Have you heard of the time management technique called the Pomodoro? It’s where you do a task (like writing) intensely for a certain period of time, using a timer. In Monica Leonelle’s The 8-Minute Writing Habit the author suggests doing 8-minute writing Pomodoros to help you build up a daily writing habit. It works because 8 minutes is such a small time commitment that we can all tuck it in somewhere into our day.
But in my life there is other stuff that needs to get done. And, perhaps because of my Asperger Syndrome, it’s really hard to do all these daily and weekly tasks and not let things pile up because I’m distracted with other things.
So I’m using 8-minute Pomodoros today to get the laundry done. I set a timer for 8 minutes— there is a timer app on my cell phone— and for those 8 minutes I work efficiently and without letting myself get distracted on the laundry-related chore. And for those 8 minutes, stuff gets done.
It’s helpful because I’m VERY distractable. I go out to clean the garage and as I walk out there I see the lawn needs mowing so I do that. Then I remember that I need to go buy chicken feed, and take some compost material to the compost heap, and stop by my neighbor Petar’s house for a chat…. And the original task doesn’t even get started.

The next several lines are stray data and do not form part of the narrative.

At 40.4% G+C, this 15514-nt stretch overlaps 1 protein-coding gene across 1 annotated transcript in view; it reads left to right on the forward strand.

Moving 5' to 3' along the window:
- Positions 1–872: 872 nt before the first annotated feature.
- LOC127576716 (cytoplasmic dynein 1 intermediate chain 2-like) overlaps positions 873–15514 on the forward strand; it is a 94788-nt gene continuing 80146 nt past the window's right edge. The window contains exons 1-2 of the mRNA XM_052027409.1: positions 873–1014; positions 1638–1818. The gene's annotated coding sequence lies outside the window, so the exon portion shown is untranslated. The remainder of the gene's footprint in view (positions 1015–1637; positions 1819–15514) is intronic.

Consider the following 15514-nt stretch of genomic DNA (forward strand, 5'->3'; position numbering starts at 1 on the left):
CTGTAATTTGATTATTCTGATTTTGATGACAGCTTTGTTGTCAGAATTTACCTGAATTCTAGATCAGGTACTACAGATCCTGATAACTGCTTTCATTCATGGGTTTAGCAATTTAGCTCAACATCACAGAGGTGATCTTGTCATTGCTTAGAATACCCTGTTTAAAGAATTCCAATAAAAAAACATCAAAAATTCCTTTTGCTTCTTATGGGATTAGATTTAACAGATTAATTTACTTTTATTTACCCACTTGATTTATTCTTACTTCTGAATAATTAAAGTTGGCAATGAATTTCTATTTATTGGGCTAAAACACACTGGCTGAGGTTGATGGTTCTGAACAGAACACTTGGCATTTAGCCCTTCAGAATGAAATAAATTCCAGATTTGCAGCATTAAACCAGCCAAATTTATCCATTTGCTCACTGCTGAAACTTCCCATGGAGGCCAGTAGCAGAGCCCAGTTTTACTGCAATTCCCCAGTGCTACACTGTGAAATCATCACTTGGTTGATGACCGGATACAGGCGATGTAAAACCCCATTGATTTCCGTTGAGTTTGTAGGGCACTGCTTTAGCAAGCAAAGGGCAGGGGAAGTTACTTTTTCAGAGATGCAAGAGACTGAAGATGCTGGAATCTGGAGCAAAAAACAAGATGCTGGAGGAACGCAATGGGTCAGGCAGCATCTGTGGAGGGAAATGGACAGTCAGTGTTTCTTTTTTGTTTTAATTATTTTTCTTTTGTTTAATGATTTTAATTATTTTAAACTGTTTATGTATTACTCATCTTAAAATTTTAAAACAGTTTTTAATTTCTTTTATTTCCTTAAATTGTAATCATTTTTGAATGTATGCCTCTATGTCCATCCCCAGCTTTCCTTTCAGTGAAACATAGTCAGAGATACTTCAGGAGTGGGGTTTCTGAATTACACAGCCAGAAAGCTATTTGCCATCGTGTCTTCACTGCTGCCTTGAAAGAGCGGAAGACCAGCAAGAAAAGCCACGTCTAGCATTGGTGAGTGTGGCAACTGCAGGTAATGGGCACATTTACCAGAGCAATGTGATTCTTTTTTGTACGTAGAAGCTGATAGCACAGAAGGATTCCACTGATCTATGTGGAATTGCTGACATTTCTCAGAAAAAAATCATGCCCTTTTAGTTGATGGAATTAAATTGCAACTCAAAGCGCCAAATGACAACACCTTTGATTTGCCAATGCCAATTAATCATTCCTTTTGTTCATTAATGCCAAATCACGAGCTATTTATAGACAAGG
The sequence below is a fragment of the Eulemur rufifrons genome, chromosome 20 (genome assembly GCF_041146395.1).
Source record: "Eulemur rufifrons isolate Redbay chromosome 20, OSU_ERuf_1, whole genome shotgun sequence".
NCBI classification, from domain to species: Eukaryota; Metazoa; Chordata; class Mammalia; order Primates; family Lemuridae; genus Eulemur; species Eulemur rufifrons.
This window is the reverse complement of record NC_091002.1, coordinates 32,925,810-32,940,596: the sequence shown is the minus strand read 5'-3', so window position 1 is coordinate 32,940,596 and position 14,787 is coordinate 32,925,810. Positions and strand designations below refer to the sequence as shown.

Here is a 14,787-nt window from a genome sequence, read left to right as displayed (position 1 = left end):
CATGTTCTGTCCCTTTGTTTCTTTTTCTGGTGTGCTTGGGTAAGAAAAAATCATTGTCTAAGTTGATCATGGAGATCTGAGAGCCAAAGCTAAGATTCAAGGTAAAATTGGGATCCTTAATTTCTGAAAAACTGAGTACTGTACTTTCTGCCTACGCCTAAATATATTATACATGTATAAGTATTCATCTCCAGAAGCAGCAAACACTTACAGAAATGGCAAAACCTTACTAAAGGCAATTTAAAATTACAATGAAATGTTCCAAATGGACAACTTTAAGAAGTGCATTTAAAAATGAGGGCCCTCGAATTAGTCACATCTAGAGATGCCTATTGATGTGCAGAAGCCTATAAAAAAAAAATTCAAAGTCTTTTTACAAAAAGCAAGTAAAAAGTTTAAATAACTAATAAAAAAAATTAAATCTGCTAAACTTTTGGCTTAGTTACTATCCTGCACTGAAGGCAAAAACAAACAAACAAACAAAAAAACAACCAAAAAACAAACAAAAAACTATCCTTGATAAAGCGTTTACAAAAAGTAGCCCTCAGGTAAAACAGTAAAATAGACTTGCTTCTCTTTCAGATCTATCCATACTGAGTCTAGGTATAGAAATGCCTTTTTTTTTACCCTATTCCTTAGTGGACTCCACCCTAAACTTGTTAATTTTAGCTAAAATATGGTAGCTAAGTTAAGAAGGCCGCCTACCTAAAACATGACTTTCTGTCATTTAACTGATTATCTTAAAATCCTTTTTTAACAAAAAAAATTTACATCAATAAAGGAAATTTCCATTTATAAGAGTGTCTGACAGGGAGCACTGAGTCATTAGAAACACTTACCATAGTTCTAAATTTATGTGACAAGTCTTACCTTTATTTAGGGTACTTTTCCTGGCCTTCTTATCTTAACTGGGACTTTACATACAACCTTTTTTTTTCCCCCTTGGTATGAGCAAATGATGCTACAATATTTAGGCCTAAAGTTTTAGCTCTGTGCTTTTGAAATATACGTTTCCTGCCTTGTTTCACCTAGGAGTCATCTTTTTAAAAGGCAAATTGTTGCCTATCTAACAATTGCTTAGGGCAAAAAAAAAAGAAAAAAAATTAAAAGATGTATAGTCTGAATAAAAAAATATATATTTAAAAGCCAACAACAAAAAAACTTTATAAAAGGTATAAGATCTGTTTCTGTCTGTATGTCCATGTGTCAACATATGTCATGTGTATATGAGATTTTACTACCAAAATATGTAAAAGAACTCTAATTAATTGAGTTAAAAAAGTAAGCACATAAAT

The Pomodoro is a great way to fight the distractions. Anyone can stay on task for 8 minutes, even people with challenges like an autism spectrum disorder.
It’s also great because the Pomodoro has an end. If you decide to do one laundry-related Pomodoro today, when the 8 minutes are up you can go do something else for a while. In fact, taking a five minute break is a part of the more traditional 20 to 25 minute Pomodoro. With the 8-minute ones, I sometimes just pause and catch my breath and do another 8 minutes. When I have done an 8-minute Pomodoro 3 times running, I’ve done 24 minutes— most of a traditional 25 minute Pomodoro. And then I can really rest and take a break.
Note to Parents: If you have a kid that has an autism spectrum disorder or ADHD, you may be inclined to impose a chore-related Pomodoro on the child. Don’t. An imposed Pomodoro isn’t as effective as a chosen one. Try doing Pomodoros yourself to get household chores done. Your child may start doing Pomodoros just from seeing you do it. And if you explain how a Pomodoro is done, and perhaps in time even suggest a Pomodoro as a way to get unpleasant chores over with, your child may adopt it then on a voluntary basis.